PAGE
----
Link to Pubmed [PMID] – 33238280
Link to DOI – 10.1159/000511575
Intervirology 2020 ; 63(1-6): 17-32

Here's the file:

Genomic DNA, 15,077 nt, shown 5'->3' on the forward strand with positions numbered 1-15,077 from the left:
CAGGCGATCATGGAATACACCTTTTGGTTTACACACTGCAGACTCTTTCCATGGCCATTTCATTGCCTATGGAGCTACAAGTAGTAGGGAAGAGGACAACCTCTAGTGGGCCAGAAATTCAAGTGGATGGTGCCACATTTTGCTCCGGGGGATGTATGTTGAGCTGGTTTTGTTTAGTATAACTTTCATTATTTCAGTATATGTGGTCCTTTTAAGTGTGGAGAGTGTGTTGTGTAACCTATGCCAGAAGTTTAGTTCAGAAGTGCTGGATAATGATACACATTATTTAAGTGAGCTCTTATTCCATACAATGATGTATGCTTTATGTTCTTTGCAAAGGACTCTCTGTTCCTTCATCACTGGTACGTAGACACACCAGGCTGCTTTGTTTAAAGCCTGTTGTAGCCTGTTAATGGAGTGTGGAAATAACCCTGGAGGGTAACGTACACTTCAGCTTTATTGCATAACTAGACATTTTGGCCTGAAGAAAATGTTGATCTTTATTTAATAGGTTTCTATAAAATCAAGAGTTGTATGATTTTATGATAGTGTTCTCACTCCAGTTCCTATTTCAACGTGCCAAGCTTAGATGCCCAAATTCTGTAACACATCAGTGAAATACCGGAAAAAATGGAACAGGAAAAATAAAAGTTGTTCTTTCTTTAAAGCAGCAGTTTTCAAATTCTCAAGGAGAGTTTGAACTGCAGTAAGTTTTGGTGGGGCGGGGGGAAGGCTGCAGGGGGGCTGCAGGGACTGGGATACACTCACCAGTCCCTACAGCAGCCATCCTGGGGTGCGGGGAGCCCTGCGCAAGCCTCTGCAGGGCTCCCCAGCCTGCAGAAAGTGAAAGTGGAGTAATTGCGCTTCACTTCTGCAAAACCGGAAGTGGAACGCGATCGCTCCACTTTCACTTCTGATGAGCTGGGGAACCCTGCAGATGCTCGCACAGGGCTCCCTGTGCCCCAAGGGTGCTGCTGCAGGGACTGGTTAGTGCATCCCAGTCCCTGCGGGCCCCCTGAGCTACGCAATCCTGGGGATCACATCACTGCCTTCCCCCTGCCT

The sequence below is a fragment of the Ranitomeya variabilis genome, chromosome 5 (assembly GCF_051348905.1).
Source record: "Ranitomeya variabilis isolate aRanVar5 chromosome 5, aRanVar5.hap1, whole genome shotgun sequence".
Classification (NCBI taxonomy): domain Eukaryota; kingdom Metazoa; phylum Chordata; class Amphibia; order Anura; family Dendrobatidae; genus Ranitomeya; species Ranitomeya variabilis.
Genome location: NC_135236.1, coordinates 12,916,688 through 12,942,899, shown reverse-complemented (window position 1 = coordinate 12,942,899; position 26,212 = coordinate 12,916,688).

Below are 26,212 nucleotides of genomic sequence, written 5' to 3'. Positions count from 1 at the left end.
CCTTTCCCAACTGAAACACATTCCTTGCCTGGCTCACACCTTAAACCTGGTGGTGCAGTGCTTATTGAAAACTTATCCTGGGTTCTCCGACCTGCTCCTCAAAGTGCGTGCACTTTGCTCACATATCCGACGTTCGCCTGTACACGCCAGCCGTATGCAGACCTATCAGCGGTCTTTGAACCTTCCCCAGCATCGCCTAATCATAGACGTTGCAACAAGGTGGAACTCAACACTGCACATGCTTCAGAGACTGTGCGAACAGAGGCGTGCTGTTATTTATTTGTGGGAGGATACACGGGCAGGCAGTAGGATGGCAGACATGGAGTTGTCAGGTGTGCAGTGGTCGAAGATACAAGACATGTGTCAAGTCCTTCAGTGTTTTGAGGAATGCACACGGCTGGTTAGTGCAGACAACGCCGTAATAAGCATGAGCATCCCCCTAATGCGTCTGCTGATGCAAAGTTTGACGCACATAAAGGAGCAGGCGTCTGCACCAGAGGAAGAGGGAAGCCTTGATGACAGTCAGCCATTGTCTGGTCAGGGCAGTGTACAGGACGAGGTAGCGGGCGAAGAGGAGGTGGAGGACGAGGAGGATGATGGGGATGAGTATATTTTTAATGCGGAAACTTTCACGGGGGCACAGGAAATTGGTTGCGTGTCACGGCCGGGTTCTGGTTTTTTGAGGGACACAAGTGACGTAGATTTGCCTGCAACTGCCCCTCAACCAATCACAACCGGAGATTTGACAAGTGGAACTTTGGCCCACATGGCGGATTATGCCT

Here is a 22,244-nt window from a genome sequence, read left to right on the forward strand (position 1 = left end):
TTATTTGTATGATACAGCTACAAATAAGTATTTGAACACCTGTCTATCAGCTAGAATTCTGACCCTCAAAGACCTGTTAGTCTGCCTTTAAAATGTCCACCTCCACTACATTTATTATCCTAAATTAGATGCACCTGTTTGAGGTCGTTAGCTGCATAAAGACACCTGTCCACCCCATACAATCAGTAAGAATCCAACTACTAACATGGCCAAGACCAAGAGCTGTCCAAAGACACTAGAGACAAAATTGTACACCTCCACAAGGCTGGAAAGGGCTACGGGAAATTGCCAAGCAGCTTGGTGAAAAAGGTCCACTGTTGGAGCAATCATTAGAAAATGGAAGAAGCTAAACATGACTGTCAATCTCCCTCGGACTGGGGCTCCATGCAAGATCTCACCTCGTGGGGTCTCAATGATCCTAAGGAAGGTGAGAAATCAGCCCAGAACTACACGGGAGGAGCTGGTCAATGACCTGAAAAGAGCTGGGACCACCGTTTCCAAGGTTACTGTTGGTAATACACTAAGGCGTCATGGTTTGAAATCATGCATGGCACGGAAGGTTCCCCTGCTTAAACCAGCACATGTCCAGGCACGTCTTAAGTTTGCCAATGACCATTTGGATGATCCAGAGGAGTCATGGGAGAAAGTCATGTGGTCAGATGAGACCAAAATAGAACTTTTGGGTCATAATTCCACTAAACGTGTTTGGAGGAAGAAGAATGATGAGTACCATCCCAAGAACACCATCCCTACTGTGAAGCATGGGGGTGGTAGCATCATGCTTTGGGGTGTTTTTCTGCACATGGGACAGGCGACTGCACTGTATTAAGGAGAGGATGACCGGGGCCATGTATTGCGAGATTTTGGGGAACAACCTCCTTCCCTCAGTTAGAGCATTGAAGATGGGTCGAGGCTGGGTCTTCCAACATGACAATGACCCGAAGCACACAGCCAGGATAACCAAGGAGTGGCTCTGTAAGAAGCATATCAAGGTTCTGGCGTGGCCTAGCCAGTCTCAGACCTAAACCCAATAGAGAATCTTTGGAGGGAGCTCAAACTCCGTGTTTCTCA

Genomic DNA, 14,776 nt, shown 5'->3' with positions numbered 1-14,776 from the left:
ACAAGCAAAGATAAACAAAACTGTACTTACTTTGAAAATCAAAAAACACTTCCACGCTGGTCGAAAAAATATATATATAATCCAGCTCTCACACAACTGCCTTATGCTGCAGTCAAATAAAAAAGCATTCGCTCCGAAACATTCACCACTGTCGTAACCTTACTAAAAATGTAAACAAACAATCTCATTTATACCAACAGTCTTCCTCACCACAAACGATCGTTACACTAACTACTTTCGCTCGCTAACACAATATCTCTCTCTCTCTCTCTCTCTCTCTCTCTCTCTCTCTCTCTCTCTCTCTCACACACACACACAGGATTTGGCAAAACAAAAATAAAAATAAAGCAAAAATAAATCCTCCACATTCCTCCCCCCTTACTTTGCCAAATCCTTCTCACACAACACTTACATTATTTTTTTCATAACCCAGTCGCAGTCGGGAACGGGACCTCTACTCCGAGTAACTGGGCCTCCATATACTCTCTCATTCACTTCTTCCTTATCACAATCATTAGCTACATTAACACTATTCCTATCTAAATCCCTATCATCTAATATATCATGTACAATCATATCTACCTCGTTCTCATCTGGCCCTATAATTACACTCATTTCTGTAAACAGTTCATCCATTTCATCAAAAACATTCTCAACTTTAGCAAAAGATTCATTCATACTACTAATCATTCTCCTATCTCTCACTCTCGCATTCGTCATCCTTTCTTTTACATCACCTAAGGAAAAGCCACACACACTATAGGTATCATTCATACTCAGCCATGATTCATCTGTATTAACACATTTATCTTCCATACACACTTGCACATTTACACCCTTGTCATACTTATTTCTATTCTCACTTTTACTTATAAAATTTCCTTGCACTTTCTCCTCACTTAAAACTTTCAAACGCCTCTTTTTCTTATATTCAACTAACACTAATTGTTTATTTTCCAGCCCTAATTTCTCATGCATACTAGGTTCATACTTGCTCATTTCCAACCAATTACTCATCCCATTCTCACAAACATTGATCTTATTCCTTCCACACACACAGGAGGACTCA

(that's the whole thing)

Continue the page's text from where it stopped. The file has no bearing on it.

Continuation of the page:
Transmission of many viruses occurs by direct transmission during a close contact between two hosts, or by an indirect transmission through the environment. Several and often interconnected factors, both abiotic and biotic, determine the persistence of these viruses released in the environment, which can last from a few seconds to several years. Moreover, viruses in the environment are able to travel short to very long distances, especially in the air or in water.Although well described now, the role of these environments as intermediaries or as reservoirs in virus transmission has been extensively studied and debated in the last century. The majority of these discoveries, such as the pioneer work on bacteria transmission, the progressive discoveries of viruses, as well as the persistence of the influenza virus in the air varying along with droplet sizes, or the role of water in the transmission of poliovirus, have contributed to the improvement of public health. Recent outbreaks of human coronavirus, influenza virus, and Ebola virus have also demonstrated the contemporaneity of these research studies and the need to study virus persistence in the environment. Key Messages: In this review, we discuss historical discoveries that contributed to describe biotic and abiotic factors determining viral persistence in the environment.